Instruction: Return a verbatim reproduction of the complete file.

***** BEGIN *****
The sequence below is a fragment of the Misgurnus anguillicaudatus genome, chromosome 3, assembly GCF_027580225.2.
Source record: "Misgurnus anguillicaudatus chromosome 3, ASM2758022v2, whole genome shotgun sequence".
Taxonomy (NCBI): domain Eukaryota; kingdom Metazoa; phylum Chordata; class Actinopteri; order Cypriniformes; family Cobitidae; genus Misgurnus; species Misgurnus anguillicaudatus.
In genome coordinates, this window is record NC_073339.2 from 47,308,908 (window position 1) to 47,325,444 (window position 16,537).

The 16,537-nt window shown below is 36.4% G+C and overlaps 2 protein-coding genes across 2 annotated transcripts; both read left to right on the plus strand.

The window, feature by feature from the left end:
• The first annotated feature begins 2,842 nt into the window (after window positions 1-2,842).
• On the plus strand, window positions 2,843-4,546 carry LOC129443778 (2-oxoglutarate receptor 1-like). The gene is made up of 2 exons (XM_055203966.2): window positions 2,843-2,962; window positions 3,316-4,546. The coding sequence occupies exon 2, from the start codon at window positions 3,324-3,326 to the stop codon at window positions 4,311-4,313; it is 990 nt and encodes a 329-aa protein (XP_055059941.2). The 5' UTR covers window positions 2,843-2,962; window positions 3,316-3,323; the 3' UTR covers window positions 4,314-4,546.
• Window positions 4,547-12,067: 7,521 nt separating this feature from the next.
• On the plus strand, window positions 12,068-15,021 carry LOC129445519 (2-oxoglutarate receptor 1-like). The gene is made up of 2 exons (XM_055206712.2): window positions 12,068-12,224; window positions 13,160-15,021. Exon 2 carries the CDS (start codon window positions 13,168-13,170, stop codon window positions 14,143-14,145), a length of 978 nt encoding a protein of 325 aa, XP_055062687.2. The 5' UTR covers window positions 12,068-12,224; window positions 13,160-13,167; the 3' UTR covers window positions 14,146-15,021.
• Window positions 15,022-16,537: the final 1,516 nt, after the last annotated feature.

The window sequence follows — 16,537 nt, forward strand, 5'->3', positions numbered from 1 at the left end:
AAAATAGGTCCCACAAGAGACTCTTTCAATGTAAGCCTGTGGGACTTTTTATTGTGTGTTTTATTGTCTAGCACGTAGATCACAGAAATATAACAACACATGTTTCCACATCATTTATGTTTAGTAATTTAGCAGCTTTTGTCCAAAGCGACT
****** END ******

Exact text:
The sequence below is a fragment of the Misgurnus anguillicaudatus genome, chromosome 3, assembly GCF_027580225.2.
Source record: "Misgurnus anguillicaudatus chromosome 3, ASM2758022v2, whole genome shotgun sequence".
Taxonomy (NCBI): domain Eukaryota; kingdom Metazoa; phylum Chordata; class Actinopteri; order Cypriniformes; family Cobitidae; genus Misgurnus; species Misgurnus anguillicaudatus.
In genome coordinates, this window is record NC_073339.2 from 47,308,908 (window position 1) to 47,325,444 (window position 16,537).

The 16,537-nt window shown below is 36.4% G+C and overlaps 2 protein-coding genes across 2 annotated transcripts; both read left to right on the plus strand.

The window, feature by feature from the left end:
• The first annotated feature begins 2,842 nt into the window (after window positions 1-2,842).
• On the plus strand, window positions 2,843-4,546 carry LOC129443778 (2-oxoglutarate receptor 1-like). The gene is made up of 2 exons (XM_055203966.2): window positions 2,843-2,962; window positions 3,316-4,546. The coding sequence occupies exon 2, from the start codon at window positions 3,324-3,326 to the stop codon at window positions 4,311-4,313; it is 990 nt and encodes a 329-aa protein (XP_055059941.2). The 5' UTR covers window positions 2,843-2,962; window positions 3,316-3,323; the 3' UTR covers window positions 4,314-4,546.
• Window positions 4,547-12,067: 7,521 nt separating this feature from the next.
• On the plus strand, window positions 12,068-15,021 carry LOC129445519 (2-oxoglutarate receptor 1-like). The gene is made up of 2 exons (XM_055206712.2): window positions 12,068-12,224; window positions 13,160-15,021. Exon 2 carries the CDS (start codon window positions 13,168-13,170, stop codon window positions 14,143-14,145), a length of 978 nt encoding a protein of 325 aa, XP_055062687.2. The 5' UTR covers window positions 12,068-12,224; window positions 13,160-13,167; the 3' UTR covers window positions 14,146-15,021.
• Window positions 15,022-16,537: the final 1,516 nt, after the last annotated feature.

The window sequence follows — 16,537 nt, forward strand, 5'->3', positions numbered from 1 at the left end:
AAAATAGGTCCCACAAGAGACTCTTTCAATGTAAGCCTGTGGGACTTTTTATTGTGTGTTTTATTGTCTAGCACGTAGATCACAGAAATATAACAACACATGTTTCCACATCATTTATGTTTAGTAATTTAGCAGCTTTTGTCCAAAGCGACT